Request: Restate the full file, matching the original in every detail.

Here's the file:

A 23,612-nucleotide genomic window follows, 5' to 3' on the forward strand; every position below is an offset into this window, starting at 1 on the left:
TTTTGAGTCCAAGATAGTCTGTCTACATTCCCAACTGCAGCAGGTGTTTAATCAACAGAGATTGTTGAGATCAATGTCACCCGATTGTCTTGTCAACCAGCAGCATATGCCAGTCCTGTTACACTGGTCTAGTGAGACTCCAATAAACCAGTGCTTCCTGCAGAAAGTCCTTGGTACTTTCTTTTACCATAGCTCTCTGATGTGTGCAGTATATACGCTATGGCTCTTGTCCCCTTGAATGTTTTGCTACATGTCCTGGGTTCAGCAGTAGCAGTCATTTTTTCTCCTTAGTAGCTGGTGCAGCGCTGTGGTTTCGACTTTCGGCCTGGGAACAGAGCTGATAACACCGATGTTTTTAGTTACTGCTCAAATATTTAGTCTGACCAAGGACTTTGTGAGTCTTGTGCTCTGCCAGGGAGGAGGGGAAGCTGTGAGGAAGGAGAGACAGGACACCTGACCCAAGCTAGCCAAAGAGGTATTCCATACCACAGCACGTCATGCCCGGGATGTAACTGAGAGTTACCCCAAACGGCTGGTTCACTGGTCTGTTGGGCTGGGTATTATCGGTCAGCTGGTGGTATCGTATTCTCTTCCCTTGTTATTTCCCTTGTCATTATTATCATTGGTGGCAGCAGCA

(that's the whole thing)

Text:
A 23,612-nucleotide genomic window follows, 5' to 3' on the forward strand; every position below is an offset into this window, starting at 1 on the left:
TTTTGAGTCCAAGATAGTCTGTCTACATTCCCAACTGCAGCAGGTGTTTAATCAACAGAGATTGTTGAGATCAATGTCACCCGATTGTCTTGTCAACCAGCAGCATATGCCAGTCCTGTTACACTGGTCTAGTGAGACTCCAATAAACCAGTGCTTCCTGCAGAAAGTCCTTGGTACTTTCTTTTACCATAGCTCTCTGATGTGTGCAGTATATACGCTATGGCTCTTGTCCCCTTGAATGTTTTGCTACATGTCCTGGGTTCAGCAGTAGCAGTCATTTTTTCTCCTTAGTAGCTGGTGCAGCGCTGTGGTTTCGACTTTCGGCCTGGGAACAGAGCTGATAACACCGATGTTTTTAGTTACTGCTCAAATATTTAGTCTGACCAAGGACTTTGTGAGTCTTGTGCTCTGCCAGGGAGGAGGGGAAGCTGTGAGGAAGGAGAGACAGGACACCTGACCCAAGCTAGCCAAAGAGGTATTCCATACCACAGCACGTCATGCCCGGGATGTAACTGAGAGTTACCCCAAACGGCTGGTTCACTGGTCTGTTGGGCTGGGTATTATCGGTCAGCTGGTGGTATCGTATTCTCTTCCCTTGTTATTTCCCTTGTCATTATTATCATTGGTGGCAGCAGCA